Also, the staffing of the officers at the ferry have on several occasions intimated to this website the inadequacies and disparities in the payment with many people, nationals being paid much less, despite the intense trainings and hard work in scotching conditions. “We fight so hard and earn less, even with much tiring work and those who sleep more earn and dictate solutions for our untiring issues,” a source at the ferry told this website.
The authorities are now proposing a review of the agreement between government of Uganda and the Public Utility entity which they say is depriving other islands from getting the requisite services that are much desired in the area like better outlying island transport.
The issues come at a time when the company wants to increase ferry crossings to also cater for people who move at night to ensure the ferries move during day and during night. “This means an increment of about Ugx 3 billion to the total budget of the ferries which we cannot afford,” says a Ministry of Works official who asked not to be named.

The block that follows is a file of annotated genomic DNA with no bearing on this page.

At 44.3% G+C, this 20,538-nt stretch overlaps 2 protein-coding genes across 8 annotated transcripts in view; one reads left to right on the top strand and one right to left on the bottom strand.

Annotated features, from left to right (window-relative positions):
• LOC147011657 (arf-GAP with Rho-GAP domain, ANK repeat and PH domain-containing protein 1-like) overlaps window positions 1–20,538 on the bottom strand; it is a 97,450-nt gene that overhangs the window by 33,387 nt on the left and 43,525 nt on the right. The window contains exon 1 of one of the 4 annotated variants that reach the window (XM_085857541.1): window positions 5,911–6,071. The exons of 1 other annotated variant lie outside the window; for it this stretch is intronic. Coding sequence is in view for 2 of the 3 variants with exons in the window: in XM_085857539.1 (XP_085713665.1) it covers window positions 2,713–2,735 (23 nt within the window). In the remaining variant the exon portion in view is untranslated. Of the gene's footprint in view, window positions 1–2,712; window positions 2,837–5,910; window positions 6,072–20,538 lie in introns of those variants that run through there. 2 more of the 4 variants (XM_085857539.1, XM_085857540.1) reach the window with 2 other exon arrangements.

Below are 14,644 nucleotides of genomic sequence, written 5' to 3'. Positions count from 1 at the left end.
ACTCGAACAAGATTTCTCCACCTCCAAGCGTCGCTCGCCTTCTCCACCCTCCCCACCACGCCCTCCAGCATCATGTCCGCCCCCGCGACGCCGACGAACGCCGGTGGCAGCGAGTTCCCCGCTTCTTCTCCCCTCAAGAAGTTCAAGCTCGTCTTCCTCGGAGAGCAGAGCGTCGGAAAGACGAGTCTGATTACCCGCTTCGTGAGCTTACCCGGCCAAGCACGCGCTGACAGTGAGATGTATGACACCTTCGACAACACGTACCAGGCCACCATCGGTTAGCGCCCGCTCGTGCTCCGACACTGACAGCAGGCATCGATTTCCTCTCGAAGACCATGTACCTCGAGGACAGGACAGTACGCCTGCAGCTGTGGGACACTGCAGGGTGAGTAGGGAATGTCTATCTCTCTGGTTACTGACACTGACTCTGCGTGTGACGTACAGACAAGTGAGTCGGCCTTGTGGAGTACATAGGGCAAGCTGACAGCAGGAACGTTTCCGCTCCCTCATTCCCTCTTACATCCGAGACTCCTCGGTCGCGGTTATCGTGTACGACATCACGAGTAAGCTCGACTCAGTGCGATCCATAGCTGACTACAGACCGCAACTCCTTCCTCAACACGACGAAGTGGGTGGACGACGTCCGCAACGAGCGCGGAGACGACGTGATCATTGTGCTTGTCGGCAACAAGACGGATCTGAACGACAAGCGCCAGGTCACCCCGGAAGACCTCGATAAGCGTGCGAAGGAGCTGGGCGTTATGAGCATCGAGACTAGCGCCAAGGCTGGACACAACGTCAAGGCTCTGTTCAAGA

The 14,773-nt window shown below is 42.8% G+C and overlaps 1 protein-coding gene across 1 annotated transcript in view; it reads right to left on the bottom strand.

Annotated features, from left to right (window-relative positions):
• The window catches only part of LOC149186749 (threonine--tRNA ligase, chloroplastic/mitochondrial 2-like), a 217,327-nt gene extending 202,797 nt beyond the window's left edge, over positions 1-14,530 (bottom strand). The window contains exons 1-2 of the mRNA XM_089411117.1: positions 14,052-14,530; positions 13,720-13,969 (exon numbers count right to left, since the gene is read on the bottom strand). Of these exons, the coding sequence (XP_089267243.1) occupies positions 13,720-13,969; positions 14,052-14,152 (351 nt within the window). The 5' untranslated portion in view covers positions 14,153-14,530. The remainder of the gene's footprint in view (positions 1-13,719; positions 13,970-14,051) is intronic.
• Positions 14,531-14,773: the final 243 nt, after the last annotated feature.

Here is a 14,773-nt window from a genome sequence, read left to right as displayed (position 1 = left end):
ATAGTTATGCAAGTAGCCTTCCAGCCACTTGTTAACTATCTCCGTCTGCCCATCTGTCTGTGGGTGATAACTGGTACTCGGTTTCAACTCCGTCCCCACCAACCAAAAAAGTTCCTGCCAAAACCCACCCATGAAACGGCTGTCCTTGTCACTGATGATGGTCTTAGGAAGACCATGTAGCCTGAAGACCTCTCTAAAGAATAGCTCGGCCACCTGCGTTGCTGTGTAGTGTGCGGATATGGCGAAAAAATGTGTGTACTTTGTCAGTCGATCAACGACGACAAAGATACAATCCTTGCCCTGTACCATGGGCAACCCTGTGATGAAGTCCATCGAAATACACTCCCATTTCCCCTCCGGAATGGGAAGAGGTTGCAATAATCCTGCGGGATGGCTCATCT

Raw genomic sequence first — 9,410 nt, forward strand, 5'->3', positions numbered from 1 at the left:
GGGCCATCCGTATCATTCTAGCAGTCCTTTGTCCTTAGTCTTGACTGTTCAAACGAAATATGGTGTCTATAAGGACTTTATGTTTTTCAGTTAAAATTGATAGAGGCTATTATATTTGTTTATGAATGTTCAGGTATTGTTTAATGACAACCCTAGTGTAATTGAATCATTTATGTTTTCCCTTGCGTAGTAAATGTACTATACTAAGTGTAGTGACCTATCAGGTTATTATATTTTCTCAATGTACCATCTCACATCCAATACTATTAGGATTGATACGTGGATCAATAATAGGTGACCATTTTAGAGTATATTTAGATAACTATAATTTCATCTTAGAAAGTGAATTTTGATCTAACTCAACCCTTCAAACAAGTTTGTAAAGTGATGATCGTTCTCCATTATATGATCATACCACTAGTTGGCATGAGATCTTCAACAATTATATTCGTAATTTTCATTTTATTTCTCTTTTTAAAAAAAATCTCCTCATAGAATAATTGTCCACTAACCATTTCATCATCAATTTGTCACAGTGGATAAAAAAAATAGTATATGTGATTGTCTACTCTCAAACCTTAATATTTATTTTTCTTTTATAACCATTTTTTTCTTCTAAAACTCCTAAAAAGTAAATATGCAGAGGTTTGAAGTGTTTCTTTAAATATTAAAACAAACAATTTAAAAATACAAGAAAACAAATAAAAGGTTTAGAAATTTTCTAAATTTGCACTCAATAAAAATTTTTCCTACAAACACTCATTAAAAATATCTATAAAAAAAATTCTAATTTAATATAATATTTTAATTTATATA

However, several senior staff at the company are blaming the Prof. John Ssenfuma led board that never reigned on several of the workers as they “swindled colossal sums of money from the institution without due diligence.” The board was also blamed for being out of touch with the realities the company is facing at a time when there dire need for realigning the institution.
Speaking at Port bell – Luzira last year, Prof John Ssenfuma told journalists that the institution had enough capacity, with competence to handle all tasks of the institution without fail. “They are all up to the task.” He said.
By Entebbe post